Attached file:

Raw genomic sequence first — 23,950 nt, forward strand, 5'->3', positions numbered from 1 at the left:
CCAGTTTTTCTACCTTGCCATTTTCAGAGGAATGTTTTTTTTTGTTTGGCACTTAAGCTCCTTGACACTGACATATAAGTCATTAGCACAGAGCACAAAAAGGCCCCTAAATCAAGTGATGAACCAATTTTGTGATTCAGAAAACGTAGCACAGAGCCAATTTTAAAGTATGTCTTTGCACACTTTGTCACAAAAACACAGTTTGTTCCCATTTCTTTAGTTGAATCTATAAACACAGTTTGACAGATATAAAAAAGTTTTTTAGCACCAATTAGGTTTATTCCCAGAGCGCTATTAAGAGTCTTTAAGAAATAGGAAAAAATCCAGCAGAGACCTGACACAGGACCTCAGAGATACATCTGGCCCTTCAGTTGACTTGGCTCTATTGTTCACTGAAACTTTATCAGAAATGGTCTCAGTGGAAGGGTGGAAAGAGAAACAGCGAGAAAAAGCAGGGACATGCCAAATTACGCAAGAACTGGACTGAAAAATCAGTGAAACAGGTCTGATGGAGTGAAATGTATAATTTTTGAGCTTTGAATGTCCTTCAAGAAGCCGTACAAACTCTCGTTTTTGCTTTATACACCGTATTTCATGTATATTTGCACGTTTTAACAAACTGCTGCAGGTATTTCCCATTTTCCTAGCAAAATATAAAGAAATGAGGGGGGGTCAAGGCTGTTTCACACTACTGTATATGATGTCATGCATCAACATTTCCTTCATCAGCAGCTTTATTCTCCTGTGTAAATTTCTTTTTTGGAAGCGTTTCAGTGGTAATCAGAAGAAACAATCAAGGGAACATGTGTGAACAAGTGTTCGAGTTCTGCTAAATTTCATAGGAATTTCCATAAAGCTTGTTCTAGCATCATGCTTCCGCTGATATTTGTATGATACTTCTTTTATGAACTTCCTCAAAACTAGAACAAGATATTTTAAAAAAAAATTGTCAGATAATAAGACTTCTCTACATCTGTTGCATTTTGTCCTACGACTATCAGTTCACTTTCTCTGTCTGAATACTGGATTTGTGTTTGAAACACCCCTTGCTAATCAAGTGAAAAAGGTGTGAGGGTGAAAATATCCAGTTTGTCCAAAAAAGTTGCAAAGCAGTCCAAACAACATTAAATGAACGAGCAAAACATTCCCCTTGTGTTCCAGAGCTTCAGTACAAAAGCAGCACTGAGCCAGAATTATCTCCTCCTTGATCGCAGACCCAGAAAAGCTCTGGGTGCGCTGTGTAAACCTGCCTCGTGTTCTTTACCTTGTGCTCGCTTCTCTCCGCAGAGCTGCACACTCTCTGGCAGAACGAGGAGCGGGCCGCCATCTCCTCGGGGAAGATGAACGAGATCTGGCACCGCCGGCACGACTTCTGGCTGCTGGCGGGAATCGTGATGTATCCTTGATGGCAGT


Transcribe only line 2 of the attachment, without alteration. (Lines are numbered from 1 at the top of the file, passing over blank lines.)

CCAGTTTTTCTACCTTGCCATTTTCAGAGGAATGTTTTTTTTTGTTTGGCACTTAAGCTCCTTGACACTGACATATAAGTCATTAGCACAGAGCACAAAAAGGCCCCTAAATCAAGTGATGAACCAATTTTGTGATTCAGAAAACGTAGCACAGAGCCAATTTTAAAGTATGTCTTTGCACACTTTGTCACAAAAACACAGTTTGTTCCCATTTCTTTAGTTGAATCTATAAACACAGTTTGACAGATATAAAAAAGTTTTTTAGCACCAATTAGGTTTATTCCCAGAGCGCTATTAAGAGTCTTTAAGAAATAGGAAAAAATCCAGCAGAGACCTGACACAGGACCTCAGAGATACATCTGGCCCTTCAGTTGACTTGGCTCTATTGTTCACTGAAACTTTATCAGAAATGGTCTCAGTGGAAGGGTGGAAAGAGAAACAGCGAGAAAAAGCAGGGACATGCCAAATTACGCAAGAACTGGACTGAAAAATCAGTGAAACAGGTCTGATGGAGTGAAATGTATAATTTTTGAGCTTTGAATGTCCTTCAAGAAGCCGTACAAACTCTCGTTTTTGCTTTATACACCGTATTTCATGTATATTTGCACGTTTTAACAAACTGCTGCAGGTATTTCCCATTTTCCTAGCAAAATATAAAGAAATGAGGGGGGGTCAAGGCTGTTTCACACTACTGTATATGATGTCATGCATCAACATTTCCTTCATCAGCAGCTTTATTCTCCTGTGTAAATTTCTTTTTTGGAAGCGTTTCAGTGGTAATCAGAAGAAACAATCAAGGGAACATGTGTGAACAAGTGTTCGAGTTCTGCTAAATTTCATAGGAATTTCCATAAAGCTTGTTCTAGCATCATGCTTCCGCTGATATTTGTATGATACTTCTTTTATGAACTTCCTCAAAACTAGAACAAGATATTTTAAAAAAAAATTGTCAGATAATAAGACTTCTCTACATCTGTTGCATTTTGTCCTACGACTATCAGTTCACTTTCTCTGTCTGAATACTGGATTTGTGTTTGAAACACCCCTTGCTAATCAAGTGAAAAAGGTGTGAGGGTGAAAATATCCAGTTTGTCCAAAAAAGTTGCAAAGCAGTCCAAACAACATTAAATGAACGAGCAAAACATTCCCCTTGTGTTCCAGAGCTTCAGTACAAAAGCAGCACTGAGCCAGAATTATCTCCTCCTTGATCGCAGACCCAGAAAAGCTCTGGGTGCGCTGTGTAAACCTGCCTCGTGTTCTTTACCTTGTGCTCGCTTCTCTCCGCAGAGCTGCACACTCTCTGGCAGAACGAGGAGCGGGCCGCCATCTCCTCGGGGAAGATGAACGAGATCTGGCACCGCCGGCACGACTTCTGGCTGCTGGCGGGAATCGTGATGTATCCTTGATGGCAGT